Next time the circumstances require you to stare through your lens for hours or to return to a site day after day until you finally get the perfect photograph, remember that oftentimes even National Geographic photographers don’t get the shot the first time around… or the second… or the third…
Steve Winter, a seasoned National Geographic photojournalist, is living proof of the value of dogged patience and persistence in photography. He spent one year trying to photograph an elusive mountain called P-22 living in Los Angeles’ Griffith Park with the city skyline in the background and another two months to get a photo of the cat with the Hollywood sign. In this video, Winter explains his process of using remote cameras triggered by infrared to make the images:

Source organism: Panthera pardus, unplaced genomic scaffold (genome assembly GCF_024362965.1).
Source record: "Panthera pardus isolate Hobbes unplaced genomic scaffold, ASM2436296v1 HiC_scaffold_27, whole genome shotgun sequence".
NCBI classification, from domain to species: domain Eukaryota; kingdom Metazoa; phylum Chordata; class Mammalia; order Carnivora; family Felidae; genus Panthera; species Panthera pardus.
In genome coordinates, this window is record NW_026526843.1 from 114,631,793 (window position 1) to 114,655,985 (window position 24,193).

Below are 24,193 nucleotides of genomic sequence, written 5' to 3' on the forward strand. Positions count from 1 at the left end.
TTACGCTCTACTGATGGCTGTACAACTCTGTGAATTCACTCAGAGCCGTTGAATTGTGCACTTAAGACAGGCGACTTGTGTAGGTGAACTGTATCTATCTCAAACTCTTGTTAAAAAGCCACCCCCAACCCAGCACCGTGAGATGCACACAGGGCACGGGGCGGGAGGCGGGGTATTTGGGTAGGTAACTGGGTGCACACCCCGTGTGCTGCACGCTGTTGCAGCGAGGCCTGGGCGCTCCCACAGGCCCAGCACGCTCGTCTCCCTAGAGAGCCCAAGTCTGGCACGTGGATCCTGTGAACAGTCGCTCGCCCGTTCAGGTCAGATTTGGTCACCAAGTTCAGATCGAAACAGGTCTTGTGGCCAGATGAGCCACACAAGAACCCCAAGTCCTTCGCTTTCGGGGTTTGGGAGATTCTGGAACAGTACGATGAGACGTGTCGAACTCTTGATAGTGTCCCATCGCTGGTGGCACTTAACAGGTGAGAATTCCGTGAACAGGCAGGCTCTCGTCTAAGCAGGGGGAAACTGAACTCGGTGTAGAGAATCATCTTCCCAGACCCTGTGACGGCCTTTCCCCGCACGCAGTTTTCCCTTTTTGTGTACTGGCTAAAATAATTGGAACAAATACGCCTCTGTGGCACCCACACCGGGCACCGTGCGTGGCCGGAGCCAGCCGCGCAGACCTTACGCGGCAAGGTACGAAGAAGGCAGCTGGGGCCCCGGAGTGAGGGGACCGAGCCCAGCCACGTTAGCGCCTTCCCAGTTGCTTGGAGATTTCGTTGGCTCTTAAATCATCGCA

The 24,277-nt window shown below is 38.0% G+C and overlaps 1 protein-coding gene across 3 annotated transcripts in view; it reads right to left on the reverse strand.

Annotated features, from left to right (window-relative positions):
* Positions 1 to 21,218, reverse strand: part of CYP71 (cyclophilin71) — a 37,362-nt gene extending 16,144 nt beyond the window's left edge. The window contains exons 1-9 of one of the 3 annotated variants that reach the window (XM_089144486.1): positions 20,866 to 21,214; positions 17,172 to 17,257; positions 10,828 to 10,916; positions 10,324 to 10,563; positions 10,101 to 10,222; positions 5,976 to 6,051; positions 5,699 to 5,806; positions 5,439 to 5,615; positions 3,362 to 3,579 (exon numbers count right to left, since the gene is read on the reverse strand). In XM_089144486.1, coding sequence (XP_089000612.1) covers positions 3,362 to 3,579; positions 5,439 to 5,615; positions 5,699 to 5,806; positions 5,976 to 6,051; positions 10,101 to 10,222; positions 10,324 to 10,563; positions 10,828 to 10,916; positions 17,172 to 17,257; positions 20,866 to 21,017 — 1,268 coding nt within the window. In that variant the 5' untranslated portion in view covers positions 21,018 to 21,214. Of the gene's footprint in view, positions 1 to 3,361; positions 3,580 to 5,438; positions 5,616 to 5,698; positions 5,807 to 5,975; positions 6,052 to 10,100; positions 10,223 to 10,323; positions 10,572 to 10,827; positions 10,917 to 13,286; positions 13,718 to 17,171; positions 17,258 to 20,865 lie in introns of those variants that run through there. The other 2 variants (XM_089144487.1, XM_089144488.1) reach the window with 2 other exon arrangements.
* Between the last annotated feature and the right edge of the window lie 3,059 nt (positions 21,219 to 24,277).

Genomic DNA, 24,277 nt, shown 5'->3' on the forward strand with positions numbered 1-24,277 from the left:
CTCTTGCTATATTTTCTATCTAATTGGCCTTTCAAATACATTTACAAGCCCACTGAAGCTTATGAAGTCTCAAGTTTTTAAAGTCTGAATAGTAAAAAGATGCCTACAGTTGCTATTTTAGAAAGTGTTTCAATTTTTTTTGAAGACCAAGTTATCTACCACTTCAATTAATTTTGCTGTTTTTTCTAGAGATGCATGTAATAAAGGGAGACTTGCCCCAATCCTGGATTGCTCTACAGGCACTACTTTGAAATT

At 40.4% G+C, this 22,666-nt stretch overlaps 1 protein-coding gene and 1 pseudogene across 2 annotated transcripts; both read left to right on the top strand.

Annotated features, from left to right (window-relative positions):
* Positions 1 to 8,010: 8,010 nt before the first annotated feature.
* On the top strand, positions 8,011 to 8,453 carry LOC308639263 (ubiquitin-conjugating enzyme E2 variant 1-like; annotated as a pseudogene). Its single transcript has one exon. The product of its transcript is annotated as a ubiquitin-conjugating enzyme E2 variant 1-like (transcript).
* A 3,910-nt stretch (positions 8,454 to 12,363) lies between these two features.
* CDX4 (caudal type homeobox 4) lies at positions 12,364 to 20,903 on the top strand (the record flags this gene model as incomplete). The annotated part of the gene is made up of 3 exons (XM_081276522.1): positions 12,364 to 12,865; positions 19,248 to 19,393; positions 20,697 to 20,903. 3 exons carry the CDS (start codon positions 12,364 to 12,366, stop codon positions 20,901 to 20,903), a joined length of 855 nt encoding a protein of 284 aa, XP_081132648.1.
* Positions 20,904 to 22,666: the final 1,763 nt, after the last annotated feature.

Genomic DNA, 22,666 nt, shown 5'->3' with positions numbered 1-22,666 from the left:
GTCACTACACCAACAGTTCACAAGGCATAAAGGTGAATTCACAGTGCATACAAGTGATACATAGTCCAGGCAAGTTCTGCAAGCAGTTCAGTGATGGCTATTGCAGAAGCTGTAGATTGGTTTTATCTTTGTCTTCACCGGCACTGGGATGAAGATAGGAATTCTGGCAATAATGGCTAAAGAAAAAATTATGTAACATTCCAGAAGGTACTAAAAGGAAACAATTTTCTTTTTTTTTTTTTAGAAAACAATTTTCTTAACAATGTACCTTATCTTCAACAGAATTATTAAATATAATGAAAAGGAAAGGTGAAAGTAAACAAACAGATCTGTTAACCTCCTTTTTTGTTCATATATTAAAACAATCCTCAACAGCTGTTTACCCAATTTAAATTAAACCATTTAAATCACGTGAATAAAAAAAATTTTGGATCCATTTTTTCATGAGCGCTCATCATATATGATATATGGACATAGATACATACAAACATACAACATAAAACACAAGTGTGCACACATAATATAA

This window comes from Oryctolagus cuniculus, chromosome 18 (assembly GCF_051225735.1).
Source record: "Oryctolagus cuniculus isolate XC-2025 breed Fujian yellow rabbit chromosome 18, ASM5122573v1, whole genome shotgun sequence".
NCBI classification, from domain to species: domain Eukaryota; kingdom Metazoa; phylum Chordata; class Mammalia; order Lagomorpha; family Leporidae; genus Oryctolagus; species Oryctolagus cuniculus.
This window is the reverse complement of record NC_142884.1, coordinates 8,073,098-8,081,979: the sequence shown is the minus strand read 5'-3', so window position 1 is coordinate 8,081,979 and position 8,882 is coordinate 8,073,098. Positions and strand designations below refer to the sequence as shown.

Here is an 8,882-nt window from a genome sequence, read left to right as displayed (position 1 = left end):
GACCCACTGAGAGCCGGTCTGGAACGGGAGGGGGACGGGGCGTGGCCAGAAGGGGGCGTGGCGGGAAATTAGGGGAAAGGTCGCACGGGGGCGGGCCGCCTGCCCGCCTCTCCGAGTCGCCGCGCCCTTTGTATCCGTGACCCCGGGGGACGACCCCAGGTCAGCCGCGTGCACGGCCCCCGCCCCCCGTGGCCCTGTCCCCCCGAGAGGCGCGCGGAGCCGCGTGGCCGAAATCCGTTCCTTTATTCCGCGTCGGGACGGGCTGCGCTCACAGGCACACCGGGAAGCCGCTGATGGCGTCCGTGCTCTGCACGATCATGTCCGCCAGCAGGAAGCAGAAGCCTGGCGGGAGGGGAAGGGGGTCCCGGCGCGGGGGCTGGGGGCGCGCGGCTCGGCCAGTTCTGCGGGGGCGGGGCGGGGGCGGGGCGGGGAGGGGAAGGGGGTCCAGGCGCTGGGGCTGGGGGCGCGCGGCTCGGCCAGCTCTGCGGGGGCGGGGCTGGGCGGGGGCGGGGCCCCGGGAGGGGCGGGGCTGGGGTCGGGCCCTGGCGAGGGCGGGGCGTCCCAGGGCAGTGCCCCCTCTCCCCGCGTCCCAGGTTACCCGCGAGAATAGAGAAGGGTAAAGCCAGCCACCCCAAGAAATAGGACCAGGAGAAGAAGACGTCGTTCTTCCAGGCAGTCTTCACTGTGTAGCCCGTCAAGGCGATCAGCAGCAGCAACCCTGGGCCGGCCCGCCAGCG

Since P-22 moved in to Griffith Park from the Santa Monica Mountains, biologists have managed to capture and tag him so as to gather data about urban cats from his movements and behavior. They weighed him at 125 pounds and estimate him to be four years old, making him the largest predator in the area.
However, considering that three of Winter’s steel DSLR box setups were stolen throughout the course of the project, Winter would probably disagree with that statement.
So, where’s the shot of P-22 with the Hollywood sign?
Conveniently, the photograph hasn’t been released yet. To see it, you’ll have to wait for the December issue of National Geographic magazine. In the meantime, take a look at the rest of Winter’s stunning wildlife photography on his website gallery.
“I hope these pictures help give people a reason to care and to understand that we live with these cats that don’t cause us any problems,” Winter said. “We need to help the cats in the Santa Monica recreation area and understand that they deserve a future in L.A. also.”
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